Johnson’s draft said the Republic would aim to eliminate the capitalist class, and that property was held in trust for the people, and could be confiscated by the State without compensation if that trust was abused. This was strong stuff, and Sinn Féin TD Seán T. O’Kelly redrafted the Programme to make it more palatable to conservative opinion. But even in its amended form the Democratic Programme was more progressive than successive Irish governments would prove to be.
The Programme as adopted said that "all right to private property must be subordinated to the public right and welfare", and left unchanged Johnson’s explanation of the State’s duties to its youngest citizens: "It shall be the first duty of the Government of the Republic to make provision for the physical, mental and spiritual well-being of the children, to secure that no child shall suffer hunger or cold from lack of food, clothing, or shelter, but that all shall be provided with the means and facilities requisite for their proper education and training as Citizens of a Free and Gaelic Ireland." Most members of the Dáil, then and since, simply ignored the Democratic Programme.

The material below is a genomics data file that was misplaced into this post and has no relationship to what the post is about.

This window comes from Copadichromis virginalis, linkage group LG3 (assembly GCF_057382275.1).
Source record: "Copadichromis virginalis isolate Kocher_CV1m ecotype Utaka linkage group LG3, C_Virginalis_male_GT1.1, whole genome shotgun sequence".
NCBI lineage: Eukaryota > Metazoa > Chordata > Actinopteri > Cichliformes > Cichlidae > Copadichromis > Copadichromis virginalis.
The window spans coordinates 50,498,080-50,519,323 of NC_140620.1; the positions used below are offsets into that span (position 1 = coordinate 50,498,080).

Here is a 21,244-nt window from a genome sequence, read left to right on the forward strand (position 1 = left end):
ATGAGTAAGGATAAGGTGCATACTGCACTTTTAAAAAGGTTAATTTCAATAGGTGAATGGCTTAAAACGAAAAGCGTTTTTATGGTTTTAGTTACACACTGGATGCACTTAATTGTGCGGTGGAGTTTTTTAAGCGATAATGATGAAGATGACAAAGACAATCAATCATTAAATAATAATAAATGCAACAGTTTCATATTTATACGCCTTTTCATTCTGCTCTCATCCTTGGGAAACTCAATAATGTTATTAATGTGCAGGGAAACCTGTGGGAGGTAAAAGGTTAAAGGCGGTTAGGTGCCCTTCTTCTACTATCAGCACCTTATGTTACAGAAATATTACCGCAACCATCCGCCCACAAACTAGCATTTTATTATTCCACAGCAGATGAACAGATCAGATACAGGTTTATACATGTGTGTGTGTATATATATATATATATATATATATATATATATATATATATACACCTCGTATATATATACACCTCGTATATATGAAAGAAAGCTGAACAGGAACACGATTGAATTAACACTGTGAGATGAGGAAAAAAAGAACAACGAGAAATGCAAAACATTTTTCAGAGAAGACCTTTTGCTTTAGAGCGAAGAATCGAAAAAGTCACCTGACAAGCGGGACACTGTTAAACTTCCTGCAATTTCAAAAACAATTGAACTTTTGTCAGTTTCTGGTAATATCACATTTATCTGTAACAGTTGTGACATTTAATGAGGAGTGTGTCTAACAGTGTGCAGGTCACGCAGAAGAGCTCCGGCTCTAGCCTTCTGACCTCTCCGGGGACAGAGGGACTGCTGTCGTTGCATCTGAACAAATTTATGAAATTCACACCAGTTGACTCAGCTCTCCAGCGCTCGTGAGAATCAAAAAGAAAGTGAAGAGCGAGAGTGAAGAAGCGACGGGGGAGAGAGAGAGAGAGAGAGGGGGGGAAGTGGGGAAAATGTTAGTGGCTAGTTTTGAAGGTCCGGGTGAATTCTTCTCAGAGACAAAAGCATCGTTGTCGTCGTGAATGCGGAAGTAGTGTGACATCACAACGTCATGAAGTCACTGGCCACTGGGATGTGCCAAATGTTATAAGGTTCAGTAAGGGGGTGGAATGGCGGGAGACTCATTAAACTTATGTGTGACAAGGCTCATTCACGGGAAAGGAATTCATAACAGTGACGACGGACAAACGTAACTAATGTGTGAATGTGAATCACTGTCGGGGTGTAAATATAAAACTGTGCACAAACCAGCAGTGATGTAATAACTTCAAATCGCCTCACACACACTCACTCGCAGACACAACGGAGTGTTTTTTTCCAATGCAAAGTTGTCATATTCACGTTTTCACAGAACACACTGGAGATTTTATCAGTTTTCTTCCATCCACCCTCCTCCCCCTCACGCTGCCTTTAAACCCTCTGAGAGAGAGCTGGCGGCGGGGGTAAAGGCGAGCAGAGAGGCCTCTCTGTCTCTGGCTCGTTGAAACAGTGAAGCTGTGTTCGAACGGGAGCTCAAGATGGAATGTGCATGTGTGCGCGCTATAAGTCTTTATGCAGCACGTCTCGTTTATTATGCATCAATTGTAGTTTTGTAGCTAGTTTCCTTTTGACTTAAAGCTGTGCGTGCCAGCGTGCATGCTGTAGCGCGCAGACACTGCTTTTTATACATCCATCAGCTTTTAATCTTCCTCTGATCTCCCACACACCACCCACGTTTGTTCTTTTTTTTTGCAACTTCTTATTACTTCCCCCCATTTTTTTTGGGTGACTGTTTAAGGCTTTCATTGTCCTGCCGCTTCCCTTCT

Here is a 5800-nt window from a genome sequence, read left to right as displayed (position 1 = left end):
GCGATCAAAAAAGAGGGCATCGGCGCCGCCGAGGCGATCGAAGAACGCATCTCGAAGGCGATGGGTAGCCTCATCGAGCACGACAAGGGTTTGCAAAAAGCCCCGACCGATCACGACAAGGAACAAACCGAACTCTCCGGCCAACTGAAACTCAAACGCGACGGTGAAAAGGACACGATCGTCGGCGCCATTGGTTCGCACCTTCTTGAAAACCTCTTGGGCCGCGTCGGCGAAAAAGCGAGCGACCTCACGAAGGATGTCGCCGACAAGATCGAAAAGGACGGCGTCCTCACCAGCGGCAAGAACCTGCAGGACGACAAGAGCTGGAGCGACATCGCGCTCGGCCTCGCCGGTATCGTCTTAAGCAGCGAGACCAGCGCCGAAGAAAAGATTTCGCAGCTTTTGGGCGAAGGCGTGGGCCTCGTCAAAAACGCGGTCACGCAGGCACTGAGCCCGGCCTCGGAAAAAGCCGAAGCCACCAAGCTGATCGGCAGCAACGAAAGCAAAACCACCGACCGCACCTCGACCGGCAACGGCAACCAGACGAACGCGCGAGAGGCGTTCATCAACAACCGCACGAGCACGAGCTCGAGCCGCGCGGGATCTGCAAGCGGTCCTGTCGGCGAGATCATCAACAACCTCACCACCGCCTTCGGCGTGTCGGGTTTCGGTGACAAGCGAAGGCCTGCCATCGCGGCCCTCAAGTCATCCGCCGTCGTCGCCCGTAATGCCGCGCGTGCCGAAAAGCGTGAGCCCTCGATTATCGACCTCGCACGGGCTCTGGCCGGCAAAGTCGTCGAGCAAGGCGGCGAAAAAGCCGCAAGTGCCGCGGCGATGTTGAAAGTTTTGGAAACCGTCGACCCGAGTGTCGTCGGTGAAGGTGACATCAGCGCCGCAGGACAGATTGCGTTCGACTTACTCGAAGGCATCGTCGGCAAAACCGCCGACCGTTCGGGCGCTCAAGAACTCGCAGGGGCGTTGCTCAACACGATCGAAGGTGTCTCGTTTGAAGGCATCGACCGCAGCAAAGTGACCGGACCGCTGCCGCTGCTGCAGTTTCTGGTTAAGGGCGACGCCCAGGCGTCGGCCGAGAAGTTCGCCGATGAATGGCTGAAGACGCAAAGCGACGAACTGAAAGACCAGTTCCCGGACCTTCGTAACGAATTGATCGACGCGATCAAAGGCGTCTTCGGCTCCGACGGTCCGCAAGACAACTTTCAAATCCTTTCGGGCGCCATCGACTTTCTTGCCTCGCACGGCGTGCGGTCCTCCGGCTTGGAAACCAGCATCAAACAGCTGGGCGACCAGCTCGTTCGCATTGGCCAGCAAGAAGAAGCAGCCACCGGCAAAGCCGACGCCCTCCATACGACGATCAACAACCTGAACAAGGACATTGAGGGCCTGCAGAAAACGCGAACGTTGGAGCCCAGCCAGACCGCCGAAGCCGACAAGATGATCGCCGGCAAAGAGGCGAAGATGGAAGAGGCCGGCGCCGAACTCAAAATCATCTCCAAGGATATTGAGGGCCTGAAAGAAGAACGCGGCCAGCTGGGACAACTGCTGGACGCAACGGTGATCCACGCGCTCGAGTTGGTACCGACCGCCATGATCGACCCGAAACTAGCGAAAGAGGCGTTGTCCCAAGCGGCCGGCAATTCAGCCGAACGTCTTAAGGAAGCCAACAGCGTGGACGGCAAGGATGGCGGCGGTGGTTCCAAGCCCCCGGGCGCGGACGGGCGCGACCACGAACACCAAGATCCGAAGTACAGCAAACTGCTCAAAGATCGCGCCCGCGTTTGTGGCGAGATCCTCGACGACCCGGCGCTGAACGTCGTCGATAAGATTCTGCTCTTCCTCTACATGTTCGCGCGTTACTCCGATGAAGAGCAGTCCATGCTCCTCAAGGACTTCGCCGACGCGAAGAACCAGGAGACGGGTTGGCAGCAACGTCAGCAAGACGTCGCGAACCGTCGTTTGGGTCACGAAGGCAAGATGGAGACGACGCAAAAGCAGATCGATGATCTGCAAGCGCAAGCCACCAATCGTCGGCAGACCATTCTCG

The inaugural meeting of the First Dáil set in train an attempt to build an alternative government in Ireland. That effort would have some successes – the raising of a loan, the Dáil courts, local government – but the Dáil’s main importance would be as a symbol, a focus of loyalty and democratic legitimacy during the War of Independence which became more intense and widespread after the Dáil was outlawed by the British and driven underground.
During that War the IRA couldn’t - and didn’t - inflict a military defeat on British forces; but it could – and did – make the price of outright victory too high for the British Government to pay. That reality forced the British to the negotiating table, which meant that some, but not all, of the high hopes of 21 January 1919 would be achieved. Some could not accept a compromise which didn’t reach the high bar set by the First Dáil. In that sense, its inaugural meeting set the scene not just for the War of Independence, but for the Civil War which followed.